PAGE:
A Grassroots Movement
From the beginning, the government has tried to involve citizens in the making of the Garden City. In the second tree-planting campaign in 1964, then Minister for Social Affairs Othman Wok told the press how the project was more than just about planting the seeds of a green city, but that of a nation too. “Each tree planted in a public cooperative effort like this operation serves as a symbol of the unbreakable bonds that united the people and the Government in their common task of nation building,” he said.
Besides rallying people and corporations to participate in tree-planting efforts, the government also tried to bring about wider community involvement in the 1970s by introducing tax reliefs for households that cultivated their own private gardens. With an increasing number of Singaporeans living in public housing by the 1980s, the government also started planting fruit trees in the estates’ common areas so that residents could maintain the gardens together and in the process develop a community spirit amongst themselves. This was the hope expressed by Lee Kuan Yew, when he introduced this new stage of development for Singapore’s ambitions to become a Garden City. However, he also anticipated potential problems. “We have the knowledge; we have the artistic touch. We can now afford the cost. The question is, can we do it in such a way as to avoid vandalism or theft, without severe security measures which will destroy the aesthetic impact?,” he asked. Adding that better fruit trees would only be planted later when higher social standards were the norm, he said, “Gradually, both at home and in the schools, we can nurture a generation that will have the social discipline to respect and share the fruits of communal property.”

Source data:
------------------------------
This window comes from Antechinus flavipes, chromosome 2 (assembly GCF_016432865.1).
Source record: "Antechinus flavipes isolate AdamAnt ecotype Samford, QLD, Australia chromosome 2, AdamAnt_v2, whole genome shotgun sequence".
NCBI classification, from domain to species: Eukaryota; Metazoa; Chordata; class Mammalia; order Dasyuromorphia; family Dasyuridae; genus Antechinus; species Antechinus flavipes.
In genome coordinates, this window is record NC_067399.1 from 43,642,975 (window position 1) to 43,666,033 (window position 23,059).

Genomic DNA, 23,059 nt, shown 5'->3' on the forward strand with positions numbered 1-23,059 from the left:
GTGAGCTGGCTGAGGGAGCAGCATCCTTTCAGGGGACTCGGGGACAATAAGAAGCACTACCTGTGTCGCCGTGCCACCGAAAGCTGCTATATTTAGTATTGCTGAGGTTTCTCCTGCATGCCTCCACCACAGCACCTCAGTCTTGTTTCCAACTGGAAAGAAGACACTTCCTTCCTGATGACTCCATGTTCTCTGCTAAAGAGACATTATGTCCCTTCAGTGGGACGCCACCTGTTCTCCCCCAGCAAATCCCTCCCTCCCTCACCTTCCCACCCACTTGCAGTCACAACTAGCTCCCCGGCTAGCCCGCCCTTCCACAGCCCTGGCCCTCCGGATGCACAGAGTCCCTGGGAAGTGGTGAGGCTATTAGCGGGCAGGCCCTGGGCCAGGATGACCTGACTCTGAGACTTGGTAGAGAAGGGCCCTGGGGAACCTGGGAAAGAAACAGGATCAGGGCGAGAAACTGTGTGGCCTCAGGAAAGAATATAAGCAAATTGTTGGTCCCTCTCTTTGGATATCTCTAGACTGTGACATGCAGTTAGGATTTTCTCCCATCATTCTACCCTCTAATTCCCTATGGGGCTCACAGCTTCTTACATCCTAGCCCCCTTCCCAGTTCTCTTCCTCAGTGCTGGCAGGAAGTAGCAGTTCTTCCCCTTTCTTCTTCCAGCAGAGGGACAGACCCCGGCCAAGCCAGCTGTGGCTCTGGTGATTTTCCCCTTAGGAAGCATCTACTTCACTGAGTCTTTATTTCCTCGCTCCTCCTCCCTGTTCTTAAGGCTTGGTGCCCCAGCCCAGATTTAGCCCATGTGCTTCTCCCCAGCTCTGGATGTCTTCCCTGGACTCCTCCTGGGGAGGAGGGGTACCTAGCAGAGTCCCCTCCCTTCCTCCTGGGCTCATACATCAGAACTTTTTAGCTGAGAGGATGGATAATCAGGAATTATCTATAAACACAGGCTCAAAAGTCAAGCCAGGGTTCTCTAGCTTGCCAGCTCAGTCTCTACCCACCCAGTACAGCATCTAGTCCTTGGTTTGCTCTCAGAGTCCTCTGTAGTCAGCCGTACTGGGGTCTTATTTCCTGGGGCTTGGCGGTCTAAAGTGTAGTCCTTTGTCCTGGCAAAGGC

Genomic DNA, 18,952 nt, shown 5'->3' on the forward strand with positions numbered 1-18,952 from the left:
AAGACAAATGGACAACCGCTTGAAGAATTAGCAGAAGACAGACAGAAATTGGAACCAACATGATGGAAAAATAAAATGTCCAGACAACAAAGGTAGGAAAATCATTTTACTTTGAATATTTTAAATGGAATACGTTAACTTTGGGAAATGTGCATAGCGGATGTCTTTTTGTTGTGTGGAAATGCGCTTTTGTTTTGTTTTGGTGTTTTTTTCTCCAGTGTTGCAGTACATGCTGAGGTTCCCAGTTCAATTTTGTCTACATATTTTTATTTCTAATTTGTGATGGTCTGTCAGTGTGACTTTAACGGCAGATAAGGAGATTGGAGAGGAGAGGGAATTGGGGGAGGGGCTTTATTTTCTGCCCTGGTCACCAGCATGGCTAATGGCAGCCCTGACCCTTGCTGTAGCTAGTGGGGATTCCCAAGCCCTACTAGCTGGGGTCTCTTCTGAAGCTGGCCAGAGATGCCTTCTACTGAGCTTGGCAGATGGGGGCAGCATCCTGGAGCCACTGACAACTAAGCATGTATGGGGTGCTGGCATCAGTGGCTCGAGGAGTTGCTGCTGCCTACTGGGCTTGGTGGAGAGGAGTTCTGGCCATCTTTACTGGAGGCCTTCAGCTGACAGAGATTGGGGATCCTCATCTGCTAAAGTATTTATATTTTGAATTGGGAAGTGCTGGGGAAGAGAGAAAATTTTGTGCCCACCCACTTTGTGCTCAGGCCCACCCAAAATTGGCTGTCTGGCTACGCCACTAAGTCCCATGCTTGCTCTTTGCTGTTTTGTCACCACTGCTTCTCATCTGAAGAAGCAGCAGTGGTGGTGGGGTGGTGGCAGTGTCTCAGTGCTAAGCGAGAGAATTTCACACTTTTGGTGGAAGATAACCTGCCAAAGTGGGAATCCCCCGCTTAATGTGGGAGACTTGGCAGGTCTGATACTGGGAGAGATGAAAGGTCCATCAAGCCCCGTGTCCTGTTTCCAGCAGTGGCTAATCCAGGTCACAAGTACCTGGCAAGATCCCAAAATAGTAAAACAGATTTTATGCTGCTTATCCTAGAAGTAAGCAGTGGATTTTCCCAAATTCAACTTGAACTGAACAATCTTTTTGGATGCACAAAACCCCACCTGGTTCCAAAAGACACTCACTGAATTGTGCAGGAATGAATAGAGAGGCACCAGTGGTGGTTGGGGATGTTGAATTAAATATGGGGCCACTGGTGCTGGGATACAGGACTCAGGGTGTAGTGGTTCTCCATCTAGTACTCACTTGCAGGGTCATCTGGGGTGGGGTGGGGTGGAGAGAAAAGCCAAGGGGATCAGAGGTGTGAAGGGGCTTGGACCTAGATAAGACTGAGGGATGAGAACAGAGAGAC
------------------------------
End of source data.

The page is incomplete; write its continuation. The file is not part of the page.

Students planting trees at Princess Estate on Alexandra Road, 1969. Courtesy of National Archives of Singapore.